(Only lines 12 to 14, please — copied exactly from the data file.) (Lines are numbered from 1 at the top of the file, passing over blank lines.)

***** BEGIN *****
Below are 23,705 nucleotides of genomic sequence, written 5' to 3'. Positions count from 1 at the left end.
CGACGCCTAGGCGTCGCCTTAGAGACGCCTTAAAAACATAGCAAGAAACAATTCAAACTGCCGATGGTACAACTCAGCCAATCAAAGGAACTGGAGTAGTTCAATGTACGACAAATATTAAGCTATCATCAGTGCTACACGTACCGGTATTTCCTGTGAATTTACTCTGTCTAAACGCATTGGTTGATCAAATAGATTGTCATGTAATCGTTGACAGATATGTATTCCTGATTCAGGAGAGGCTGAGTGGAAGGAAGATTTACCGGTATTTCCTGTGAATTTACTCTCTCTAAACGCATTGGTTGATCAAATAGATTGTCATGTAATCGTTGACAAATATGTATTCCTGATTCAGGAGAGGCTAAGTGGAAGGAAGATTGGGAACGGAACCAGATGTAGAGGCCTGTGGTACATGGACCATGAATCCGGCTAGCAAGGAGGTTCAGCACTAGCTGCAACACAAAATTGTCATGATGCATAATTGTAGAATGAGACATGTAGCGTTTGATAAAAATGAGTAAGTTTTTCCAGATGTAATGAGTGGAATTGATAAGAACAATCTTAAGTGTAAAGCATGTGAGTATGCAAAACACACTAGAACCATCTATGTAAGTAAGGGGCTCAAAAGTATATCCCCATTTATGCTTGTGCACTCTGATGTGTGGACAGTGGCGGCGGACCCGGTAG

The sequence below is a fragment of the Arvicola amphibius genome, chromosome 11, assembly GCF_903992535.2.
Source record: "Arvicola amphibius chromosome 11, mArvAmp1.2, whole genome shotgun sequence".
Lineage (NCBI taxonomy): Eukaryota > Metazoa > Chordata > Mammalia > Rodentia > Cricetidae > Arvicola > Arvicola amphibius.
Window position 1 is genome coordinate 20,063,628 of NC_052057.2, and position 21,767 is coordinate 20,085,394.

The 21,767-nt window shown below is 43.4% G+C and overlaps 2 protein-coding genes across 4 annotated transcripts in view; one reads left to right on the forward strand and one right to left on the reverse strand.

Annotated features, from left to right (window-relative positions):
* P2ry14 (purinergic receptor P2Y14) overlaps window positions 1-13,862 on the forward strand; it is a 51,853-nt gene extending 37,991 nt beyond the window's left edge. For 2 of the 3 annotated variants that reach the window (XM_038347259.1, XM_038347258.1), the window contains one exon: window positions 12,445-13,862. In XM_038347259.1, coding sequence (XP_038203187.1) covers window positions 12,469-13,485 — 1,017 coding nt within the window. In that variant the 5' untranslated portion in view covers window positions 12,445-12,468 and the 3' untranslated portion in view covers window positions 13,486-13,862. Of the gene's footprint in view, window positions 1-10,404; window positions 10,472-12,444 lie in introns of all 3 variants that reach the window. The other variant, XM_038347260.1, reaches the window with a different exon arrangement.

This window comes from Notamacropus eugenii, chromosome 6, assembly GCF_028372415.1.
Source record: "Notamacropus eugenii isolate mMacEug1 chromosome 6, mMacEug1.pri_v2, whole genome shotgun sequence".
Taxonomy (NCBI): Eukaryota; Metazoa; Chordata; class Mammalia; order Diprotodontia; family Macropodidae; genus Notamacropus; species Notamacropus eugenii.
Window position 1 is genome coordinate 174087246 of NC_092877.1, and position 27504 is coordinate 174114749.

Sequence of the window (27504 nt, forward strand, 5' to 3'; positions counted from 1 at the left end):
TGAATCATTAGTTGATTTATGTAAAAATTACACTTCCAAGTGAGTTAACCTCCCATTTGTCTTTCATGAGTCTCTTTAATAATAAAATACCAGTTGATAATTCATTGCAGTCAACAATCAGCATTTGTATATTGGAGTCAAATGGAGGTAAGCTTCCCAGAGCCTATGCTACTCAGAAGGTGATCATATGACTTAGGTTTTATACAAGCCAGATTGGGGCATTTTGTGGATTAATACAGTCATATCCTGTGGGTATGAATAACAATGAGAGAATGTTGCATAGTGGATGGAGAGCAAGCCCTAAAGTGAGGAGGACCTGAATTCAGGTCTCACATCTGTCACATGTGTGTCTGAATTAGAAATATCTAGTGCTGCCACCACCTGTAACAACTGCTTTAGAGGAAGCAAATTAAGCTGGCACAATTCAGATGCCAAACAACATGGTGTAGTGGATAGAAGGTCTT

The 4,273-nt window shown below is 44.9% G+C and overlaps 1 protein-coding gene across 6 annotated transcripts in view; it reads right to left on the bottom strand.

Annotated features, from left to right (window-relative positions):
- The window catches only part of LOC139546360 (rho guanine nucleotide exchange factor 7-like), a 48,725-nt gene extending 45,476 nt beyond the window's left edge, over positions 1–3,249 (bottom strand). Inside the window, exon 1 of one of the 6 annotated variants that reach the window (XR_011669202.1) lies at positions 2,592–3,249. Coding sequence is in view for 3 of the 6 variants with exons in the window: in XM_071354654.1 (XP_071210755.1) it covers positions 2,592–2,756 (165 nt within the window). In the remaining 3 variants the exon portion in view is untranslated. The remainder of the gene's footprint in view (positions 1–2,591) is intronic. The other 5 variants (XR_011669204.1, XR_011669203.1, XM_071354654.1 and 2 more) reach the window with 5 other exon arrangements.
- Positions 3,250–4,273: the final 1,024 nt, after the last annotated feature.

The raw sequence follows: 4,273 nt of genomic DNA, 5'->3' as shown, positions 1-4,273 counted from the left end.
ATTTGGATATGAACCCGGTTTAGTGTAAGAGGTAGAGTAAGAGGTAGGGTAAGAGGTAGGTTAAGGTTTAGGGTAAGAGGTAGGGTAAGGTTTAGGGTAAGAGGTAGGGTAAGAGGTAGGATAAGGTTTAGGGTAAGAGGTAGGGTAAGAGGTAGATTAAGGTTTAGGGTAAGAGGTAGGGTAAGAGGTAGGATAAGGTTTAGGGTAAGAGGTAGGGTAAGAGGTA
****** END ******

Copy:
Taxonomy (NCBI): Eukaryota; Metazoa; Chordata; class Mammalia; order Diprotodontia; family Macropodidae; genus Notamacropus; species Notamacropus eugenii.
Window position 1 is genome coordinate 174087246 of NC_092877.1, and position 27504 is coordinate 174114749.

Sequence of the window (27504 nt, forward strand, 5' to 3'; positions counted from 1 at the left end):